Large 4to., (14 x 11 4/8 inches). Etched portrait frontispiece of Blake by Louis Schiavonetti after T. Phillips, additional etched title-page and 11 plates by Schiavonetti after Blake. Modern full crushed brown morocco, gilt by Bayntun of Bath (head of the spine chipped with loss, hinges a bit weak).
Provenance: with the small library label of Estelle Doheny on the front paste-down.
'The Grave accorded with the Post-Enlightenment vogue of melancholy' (Simpson, 11).
First edition with illustrations after Blake, who was commissioned by the engraver and would-be publisher Robert H. Cromek to illustrate Robert Blair's poem: "Blake quickly produced about twenty designs for 'the insignificant sum of one guinea each' (Smith in Bentley, Records, 464). Fifteen were selected for Blake to engrave, as Cromek announced in a November prospectus. Blake etched one design, Death's Door, as an example; Cromek exhibited it, along with the drawings, at his shop. The darkly reticulated white-line etching proved so out of step with contemporary tastes that Cromek soon hired the fashionable engraver Louis Schiavonetti to engrave all twelve designs actually published" (Robert N. Essick for DNB).
Blair worked slowly on 'The Grave', which he had begun while living in Edinburgh. "The long genesis of the poem probably resulted from an extreme care not so much born out of perfectionism as out of wariness on the part of Blair, due to a Calvinist cultural climate in Scotland that was only very slowly changing so as to accommodate poetry. The advance of the evangelical revival in Britain in the 1740s licensed the often gloomy, emotional excess that Blair poured into his religious poem and spurred its author to seek publication. In 1742 the poem was finished and Blair sent the manuscript to the great hymnist Dr Isaac Watts, who attempted, unsuccessfully, to interest two London booksellers in publishing it. In 1743 with the help of another English divine, Dr Philip Doddridge, Blair succeeded in having 'The Grave' published in quarto and it enjoyed an instantly huge vogue.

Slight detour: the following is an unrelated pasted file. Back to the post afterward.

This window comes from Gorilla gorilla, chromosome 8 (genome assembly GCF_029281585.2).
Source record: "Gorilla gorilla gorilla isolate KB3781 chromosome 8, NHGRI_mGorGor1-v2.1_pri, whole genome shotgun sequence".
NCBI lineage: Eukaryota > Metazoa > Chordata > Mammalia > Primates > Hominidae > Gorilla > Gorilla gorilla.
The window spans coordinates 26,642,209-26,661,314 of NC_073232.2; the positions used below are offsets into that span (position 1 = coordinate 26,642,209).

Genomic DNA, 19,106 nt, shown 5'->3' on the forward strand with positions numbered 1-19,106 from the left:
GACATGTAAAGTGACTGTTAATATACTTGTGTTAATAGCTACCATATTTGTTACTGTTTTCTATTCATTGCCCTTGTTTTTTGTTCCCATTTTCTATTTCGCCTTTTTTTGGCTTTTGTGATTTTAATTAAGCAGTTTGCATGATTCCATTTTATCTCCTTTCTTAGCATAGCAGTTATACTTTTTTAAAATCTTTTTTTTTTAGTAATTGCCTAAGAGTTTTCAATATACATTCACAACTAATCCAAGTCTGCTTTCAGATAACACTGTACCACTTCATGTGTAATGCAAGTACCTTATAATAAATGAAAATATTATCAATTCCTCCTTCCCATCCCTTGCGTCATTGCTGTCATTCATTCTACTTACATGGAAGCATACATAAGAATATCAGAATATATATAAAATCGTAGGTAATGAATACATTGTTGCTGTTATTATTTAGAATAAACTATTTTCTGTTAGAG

"As one commentator has noted, 'The Grave accorded with the Post-Enlightenment vogue of melancholy' (Simpson, 11). Along with Edward Young's 'Night Thoughts on Life, Death, and Immortality' (1742-5), Blair's poem initiated a fashion for 'mortuary poems' and Young himself had been inspired to continue in his own, longer project by the success of Blair's work. Blair's poetry is a harbinger of the literary cult of sentiment and paves the way for the melancholy writing of such proto-Romantic writers as Thomas Gray and James Macpherson. The repeated publication of 'The Grave' also afforded the opportunity for one of the great Romantic artists, William Blake, to provide illustrations for it in 1808" (Gerard Carruthers for DNB).